WILLOW WARBLER (Phylloscopus trochilus)

Pouillot fitis

 

The Willow Warbler is a summer visitor to Switzerland from late March to early October, and occurring usually only below 1000m. The southern limit of its breeding range cuts right through Switzerland and this bird is only found in the northern plateau, the Jura and the northern slopes of the pre-alps. It is not found in the alps nor south of them except on migration.

In the field it is very hard to distinguish from a Chiff Chaff, the latter having black legs whereas a Willow Warbler has brown legs. However the song immediately tells them apart - the rhythmic "chiff chaff" song is replaced with a series of warbling notes that meander down the scale:

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(Yes that was a Wryneck calling the background).The notes slowly descend the scale, some often repeated 2-3 times and towards the end the notes tend to finish with an upward slide, especially the final note giving the impression of a very flowery finish to each phrase. This can be seen in the sonogram:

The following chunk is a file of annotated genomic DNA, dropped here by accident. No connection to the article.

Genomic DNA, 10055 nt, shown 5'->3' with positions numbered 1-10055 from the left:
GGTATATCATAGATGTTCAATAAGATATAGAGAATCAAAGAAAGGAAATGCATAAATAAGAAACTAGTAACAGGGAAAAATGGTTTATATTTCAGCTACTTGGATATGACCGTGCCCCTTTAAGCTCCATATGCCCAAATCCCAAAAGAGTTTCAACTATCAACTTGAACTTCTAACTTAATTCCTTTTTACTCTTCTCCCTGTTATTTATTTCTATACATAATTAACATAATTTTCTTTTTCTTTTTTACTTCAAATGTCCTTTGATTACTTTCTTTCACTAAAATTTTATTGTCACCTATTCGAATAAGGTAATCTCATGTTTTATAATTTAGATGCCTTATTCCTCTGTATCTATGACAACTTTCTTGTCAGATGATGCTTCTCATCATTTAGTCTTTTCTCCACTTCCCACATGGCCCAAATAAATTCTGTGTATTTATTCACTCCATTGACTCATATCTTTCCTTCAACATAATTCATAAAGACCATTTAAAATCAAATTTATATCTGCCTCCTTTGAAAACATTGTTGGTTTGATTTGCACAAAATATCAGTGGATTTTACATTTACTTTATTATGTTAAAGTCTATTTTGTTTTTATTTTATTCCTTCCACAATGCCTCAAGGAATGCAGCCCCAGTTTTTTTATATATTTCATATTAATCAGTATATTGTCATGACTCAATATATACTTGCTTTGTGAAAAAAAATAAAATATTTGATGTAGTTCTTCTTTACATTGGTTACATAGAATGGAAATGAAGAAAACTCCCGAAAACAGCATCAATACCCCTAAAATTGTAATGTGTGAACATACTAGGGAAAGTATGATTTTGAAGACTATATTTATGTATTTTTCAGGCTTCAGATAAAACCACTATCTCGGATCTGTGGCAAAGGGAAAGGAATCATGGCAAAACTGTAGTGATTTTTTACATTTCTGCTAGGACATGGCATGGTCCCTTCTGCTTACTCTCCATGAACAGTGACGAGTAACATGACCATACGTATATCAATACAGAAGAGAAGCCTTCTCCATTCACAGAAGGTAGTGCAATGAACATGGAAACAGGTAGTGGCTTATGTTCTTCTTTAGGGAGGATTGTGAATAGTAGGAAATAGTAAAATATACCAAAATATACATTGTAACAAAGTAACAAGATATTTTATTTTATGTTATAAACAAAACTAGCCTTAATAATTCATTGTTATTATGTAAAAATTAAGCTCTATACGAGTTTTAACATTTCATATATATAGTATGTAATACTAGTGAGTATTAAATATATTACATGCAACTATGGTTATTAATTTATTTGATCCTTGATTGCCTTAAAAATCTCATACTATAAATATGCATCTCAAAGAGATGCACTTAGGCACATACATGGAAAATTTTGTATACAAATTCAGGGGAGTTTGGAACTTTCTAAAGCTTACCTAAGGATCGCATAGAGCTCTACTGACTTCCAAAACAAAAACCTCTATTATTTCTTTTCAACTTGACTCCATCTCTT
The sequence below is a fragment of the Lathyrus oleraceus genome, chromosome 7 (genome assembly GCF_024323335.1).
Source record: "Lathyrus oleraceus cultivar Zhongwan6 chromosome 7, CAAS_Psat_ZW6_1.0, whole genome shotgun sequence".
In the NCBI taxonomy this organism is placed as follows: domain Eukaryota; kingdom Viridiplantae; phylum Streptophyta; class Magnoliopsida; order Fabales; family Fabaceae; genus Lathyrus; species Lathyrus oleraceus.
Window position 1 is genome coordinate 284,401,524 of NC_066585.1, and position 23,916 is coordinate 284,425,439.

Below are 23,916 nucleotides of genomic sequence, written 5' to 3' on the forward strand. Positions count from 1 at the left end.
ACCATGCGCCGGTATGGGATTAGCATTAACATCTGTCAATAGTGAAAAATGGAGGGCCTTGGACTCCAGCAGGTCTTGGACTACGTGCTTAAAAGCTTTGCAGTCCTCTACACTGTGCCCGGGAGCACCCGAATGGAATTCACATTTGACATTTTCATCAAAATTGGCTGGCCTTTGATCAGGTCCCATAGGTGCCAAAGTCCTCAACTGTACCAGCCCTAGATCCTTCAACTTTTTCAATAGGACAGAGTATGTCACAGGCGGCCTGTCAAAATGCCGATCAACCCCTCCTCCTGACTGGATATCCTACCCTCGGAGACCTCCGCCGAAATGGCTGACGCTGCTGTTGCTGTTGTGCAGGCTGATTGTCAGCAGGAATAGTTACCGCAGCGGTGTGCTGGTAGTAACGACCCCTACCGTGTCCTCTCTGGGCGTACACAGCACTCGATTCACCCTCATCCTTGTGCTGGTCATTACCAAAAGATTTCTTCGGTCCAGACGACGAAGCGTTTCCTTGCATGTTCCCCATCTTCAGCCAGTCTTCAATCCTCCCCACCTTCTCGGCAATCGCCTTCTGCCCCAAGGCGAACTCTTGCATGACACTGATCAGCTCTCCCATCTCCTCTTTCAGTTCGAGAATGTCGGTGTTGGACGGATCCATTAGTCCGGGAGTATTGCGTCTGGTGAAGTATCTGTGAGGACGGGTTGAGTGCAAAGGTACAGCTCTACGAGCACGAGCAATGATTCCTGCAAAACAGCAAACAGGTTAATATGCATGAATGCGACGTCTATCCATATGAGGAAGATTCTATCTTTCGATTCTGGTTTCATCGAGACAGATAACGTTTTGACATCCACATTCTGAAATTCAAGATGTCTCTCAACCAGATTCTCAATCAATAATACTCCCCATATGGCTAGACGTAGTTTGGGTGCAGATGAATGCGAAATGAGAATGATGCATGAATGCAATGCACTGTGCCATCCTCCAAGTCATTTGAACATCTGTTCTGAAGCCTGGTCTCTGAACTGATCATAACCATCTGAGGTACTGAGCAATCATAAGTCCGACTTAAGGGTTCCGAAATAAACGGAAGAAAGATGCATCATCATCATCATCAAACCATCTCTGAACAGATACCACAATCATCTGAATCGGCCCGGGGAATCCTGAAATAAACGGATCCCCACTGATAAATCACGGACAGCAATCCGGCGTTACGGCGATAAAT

Like the Chiff Chaff however it also gives a single note call - "hooweeet" with which it can be confused. However the Willow Warbler call is a level note which rises at the end giving the impression of two syllables. Unfortunately the only recording I have of this is a rather poor one with a "hissy" microphone but let's listen to it anyway as it will help separate these two birds even with their simple calls:

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The sonogram shows quite clearly the extended opening part of the note which is level with a rapid rise at the end - "hoowheet":

The Chiff Chaff call on the other hand is a continuously rising note - here are the two side by side, first three Chiff Chaff calls then two Willow Warbler followed by three more Chiff Chaff:

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and in a sonogram:

So even though these two are very hard to separate visually, careful listening can give certain identification.

 

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